NEW DELHI: Days after findings of an ICMR study showed that plasma therapy may be ineffective for Covid-19 patients, another research funded by the health research body has renewed hopes on the efficacy of this interim strategy for the infectious disease.
The latest research says that its success could be dependent on the quality of antibodies being used. This, in effect, means that the plasma therapy cannot be completely written off for the disease and the key to ensuring its success could lie in identifying the donors with the right levels of neutralising antibodies.
The new research had been carried out by scientists at the International Centre for Genetic Engineering and Biotechnology, in collaboration with ICMR-National Institute of Malaria Research, Department of Biotechnology and the Emory Vaccine Center, Atlanta.
A study led by ICMR based on a randomised control trial, whose findings were released last week had shown that 34 patients who received plasma therapy died while 31 patients who did not receive it, succumbed to the infection. Also, 17 patients in each group progressed to have severe disease.
It had however also highlighted the urgent need for prior measurement of neutralizing antibody titres in donors and participants, which may better aid in delineating the role of plasma therapy in Covid-19 management.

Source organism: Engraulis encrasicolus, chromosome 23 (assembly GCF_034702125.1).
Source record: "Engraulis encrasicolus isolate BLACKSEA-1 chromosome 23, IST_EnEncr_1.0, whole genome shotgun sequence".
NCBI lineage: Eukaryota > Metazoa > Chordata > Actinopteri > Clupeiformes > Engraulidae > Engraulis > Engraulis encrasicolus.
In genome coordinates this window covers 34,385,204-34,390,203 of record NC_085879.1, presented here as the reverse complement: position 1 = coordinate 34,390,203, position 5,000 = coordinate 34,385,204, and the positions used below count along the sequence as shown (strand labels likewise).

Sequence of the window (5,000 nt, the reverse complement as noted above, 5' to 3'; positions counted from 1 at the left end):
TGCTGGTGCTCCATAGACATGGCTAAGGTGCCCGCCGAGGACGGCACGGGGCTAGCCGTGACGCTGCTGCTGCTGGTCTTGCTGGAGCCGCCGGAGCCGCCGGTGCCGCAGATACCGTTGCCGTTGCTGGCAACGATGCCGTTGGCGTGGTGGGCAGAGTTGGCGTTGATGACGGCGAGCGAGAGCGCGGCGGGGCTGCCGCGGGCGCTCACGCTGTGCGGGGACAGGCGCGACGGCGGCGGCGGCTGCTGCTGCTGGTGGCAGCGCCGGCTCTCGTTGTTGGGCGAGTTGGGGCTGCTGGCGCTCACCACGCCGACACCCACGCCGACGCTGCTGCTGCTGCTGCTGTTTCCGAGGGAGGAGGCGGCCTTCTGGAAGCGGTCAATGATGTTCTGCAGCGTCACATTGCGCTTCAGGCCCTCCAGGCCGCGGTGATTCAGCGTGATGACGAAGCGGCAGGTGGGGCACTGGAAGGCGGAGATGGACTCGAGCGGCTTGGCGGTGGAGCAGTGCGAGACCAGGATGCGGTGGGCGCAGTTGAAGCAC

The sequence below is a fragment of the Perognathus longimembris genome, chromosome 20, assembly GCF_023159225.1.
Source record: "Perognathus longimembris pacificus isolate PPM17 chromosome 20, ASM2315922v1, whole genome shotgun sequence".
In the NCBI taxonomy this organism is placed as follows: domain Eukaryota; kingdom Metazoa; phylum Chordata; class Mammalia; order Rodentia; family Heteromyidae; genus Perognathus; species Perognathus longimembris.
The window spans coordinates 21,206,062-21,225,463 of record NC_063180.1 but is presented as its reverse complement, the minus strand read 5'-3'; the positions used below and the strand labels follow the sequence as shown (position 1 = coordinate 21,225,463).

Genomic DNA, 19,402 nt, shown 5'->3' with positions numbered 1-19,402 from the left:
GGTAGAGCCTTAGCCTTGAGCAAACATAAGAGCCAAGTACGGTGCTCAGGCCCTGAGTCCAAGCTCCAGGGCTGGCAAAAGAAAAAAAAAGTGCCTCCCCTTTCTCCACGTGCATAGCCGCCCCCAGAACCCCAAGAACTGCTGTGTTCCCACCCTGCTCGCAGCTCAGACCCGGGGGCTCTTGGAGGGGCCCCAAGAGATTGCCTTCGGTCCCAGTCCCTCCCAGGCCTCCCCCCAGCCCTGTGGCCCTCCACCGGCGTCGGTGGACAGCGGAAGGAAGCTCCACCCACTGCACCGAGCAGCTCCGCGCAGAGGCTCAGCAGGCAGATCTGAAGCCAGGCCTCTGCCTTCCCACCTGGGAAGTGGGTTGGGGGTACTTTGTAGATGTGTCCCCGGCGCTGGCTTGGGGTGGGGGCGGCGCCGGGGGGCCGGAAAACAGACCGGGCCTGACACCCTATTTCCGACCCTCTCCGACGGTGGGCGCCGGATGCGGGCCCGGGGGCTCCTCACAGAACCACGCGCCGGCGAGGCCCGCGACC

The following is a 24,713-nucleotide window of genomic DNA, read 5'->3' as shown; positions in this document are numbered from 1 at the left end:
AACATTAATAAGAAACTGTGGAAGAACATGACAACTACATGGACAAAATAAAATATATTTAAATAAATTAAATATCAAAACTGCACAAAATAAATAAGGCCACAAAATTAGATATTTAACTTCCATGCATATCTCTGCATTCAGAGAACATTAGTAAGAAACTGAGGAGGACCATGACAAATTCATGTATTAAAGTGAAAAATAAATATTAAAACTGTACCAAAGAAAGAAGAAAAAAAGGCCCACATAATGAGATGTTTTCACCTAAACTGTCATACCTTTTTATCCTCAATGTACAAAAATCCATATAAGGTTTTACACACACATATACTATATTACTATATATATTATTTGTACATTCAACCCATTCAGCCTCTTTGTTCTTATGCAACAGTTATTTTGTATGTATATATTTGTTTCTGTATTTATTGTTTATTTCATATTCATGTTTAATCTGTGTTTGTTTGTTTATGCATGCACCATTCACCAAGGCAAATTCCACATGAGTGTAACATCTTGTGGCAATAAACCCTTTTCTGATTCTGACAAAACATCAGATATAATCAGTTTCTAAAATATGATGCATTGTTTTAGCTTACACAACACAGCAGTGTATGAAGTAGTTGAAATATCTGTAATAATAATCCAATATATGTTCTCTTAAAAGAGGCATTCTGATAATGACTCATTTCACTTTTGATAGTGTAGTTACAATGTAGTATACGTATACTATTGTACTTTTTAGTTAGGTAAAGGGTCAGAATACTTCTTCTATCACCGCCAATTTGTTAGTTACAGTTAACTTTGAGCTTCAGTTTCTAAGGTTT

In medicine, titer means the concentration of an antibody, as determined by finding the highest dilution at which it is still able to cause agglutination of a disease causing element in the virus — antigen.
Neutralizing antibodies, typically of IgG type that can potentially block infection, are key components for the success of plasma therapy and titers of over 320 are generally considered suitable for successful plasma therapy.
Currently, however, mere presence of IgG antibody, regardless of its neutralizing ability, is used as a selection criterion for donor convalescent plasma because assessment of neutralizing antibodies in routine clinical samples remains a challenge.
Thus, it is important to note that we have insufficient knowledge to understand whether all donors had sufficient titers of neutralising antibodies to donate plasma, and whether these titers reflected in all recipients that received the transfusion, the authors of the new study have said.